In politics, demographics are not destiny

Many political analysts have a “near-obsessive” focus on demographics as a determiner of national election outcomes, Nate Silver says at FiveThirtyEight. Remember “soccer moms” in 1996, or “NASCAR dads” in 2004?

But with one exception, demographic characteristics are poor predictors of voting behavior, Silver says, because individual voters fit into a number of categories with conflicting leanings. “I am a non-unionized white male who makes an above-average income, all things that predict Republican voting–but I’m also college-educated, relatively young, and live in the urban Northeast, all things that predict Democratic voting,” he writes.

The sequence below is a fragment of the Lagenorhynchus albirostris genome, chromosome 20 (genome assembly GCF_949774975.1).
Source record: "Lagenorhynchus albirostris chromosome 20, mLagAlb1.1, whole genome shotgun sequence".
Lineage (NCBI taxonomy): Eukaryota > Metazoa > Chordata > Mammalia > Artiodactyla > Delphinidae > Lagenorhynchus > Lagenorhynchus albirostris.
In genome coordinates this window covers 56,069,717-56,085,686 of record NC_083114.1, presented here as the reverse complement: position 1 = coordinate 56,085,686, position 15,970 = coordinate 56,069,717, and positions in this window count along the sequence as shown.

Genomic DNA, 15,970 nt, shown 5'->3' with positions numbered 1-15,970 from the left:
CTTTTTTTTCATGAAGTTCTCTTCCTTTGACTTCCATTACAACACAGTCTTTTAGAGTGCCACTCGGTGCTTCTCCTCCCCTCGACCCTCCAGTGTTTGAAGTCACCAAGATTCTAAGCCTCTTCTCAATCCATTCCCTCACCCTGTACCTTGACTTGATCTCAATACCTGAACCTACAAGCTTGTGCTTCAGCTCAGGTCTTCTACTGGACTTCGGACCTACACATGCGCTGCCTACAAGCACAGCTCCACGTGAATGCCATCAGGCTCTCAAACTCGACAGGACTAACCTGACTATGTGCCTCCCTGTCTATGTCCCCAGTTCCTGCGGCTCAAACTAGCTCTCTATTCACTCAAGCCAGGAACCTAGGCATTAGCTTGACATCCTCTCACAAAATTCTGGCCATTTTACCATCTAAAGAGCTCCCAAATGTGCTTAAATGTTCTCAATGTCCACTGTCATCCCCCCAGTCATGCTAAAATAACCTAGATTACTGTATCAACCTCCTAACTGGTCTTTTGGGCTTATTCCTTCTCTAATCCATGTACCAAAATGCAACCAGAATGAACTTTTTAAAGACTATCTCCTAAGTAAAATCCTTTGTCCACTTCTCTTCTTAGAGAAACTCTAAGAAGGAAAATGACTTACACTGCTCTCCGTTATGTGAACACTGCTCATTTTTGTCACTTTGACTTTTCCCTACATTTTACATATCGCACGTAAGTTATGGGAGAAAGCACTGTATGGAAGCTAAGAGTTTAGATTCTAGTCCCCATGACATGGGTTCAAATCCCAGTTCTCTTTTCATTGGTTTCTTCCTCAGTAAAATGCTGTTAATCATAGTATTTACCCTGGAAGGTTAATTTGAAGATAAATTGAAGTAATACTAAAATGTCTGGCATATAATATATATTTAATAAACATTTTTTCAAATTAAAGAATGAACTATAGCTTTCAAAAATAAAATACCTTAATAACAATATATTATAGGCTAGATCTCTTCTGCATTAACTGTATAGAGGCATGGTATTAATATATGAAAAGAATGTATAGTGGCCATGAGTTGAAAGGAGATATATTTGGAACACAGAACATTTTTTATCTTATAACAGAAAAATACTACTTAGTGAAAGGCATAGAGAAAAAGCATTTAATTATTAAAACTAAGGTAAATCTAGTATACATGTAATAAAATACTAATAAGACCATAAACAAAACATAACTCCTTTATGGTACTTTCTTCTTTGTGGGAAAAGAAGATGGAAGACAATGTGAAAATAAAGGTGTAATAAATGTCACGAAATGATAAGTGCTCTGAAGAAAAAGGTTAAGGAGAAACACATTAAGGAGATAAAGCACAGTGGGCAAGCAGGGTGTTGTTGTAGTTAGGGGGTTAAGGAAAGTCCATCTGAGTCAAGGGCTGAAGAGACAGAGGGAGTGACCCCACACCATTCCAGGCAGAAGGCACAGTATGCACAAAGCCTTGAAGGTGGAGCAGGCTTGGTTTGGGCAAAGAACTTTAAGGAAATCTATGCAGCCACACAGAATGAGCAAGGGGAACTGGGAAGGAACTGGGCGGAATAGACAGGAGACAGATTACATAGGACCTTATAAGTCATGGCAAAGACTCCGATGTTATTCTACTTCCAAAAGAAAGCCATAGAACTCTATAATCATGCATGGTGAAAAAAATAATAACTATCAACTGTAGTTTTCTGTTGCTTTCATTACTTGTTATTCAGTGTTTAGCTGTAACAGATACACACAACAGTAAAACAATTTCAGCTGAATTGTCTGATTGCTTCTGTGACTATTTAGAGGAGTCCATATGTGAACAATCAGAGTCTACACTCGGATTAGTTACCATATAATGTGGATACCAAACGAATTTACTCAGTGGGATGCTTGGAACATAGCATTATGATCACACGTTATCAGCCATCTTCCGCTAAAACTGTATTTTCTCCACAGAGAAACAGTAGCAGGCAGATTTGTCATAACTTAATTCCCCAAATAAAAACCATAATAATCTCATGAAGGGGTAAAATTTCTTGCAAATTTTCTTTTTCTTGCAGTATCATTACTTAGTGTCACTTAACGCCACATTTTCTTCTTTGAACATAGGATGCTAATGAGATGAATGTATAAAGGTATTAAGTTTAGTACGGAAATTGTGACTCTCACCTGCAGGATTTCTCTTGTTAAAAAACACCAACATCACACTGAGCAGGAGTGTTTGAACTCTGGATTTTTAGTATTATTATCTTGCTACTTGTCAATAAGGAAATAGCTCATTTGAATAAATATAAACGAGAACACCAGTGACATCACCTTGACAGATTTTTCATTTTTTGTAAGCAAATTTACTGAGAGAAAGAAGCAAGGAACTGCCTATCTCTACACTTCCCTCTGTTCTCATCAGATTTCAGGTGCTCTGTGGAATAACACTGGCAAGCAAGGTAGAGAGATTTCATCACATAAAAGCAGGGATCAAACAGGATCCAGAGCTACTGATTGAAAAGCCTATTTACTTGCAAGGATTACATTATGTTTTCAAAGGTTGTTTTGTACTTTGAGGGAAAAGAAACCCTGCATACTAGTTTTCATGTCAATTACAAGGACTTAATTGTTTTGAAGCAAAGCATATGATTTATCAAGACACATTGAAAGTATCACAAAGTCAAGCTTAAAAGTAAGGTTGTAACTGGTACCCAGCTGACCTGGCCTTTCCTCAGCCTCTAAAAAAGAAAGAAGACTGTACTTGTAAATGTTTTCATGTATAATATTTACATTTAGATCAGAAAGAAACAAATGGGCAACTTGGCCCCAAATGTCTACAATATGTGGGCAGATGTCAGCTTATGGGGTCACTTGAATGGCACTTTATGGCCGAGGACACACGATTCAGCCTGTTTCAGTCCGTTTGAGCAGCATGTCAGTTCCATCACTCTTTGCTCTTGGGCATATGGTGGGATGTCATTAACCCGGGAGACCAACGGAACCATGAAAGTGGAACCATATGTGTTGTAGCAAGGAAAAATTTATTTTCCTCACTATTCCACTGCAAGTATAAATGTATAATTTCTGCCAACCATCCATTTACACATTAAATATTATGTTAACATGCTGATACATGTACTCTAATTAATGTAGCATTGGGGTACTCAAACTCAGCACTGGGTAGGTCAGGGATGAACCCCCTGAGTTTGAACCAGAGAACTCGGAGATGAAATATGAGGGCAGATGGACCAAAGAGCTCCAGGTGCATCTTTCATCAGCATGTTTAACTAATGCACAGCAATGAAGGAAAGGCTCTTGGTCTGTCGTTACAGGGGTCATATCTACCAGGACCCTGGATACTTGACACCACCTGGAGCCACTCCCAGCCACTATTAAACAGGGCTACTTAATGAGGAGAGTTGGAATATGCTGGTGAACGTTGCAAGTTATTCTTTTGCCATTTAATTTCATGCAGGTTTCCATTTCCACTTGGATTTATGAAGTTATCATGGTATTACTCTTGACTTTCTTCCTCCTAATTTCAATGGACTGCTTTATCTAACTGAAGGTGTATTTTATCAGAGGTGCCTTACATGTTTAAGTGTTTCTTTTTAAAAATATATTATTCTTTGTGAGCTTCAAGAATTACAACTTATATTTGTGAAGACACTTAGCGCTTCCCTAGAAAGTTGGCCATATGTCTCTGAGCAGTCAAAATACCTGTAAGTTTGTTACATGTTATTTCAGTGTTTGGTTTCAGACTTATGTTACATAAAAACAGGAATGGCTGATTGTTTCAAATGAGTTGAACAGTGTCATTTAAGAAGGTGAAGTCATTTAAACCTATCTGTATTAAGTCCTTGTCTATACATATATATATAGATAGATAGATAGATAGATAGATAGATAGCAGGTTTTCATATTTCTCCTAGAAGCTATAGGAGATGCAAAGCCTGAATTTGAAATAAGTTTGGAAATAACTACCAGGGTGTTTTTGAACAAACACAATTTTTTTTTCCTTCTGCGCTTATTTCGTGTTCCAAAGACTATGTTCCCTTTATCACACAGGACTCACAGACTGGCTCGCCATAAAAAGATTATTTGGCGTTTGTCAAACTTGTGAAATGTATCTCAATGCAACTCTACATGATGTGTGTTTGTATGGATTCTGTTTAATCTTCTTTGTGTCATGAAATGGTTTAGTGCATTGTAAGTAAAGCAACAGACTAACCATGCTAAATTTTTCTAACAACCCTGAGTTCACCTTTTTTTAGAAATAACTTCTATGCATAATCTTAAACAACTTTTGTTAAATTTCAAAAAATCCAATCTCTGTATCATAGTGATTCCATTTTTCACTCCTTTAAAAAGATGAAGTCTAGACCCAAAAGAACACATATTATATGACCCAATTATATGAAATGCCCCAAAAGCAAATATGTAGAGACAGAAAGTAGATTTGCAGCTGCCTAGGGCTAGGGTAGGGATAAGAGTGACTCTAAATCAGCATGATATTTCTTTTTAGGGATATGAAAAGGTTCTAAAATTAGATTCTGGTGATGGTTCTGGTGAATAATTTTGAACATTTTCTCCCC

The one exception: African-American voters. Based on an extensive demographic database of 2008 voters, Silver says there was at least an 80 percent likelihood that a black voter would vote for Barack Obama regardless of other factors including income, education, geography or religious conviction. Some of that was because Obama is black, he says, but historically African-Americans have overwhelmingly supported Democratic presidential candidates.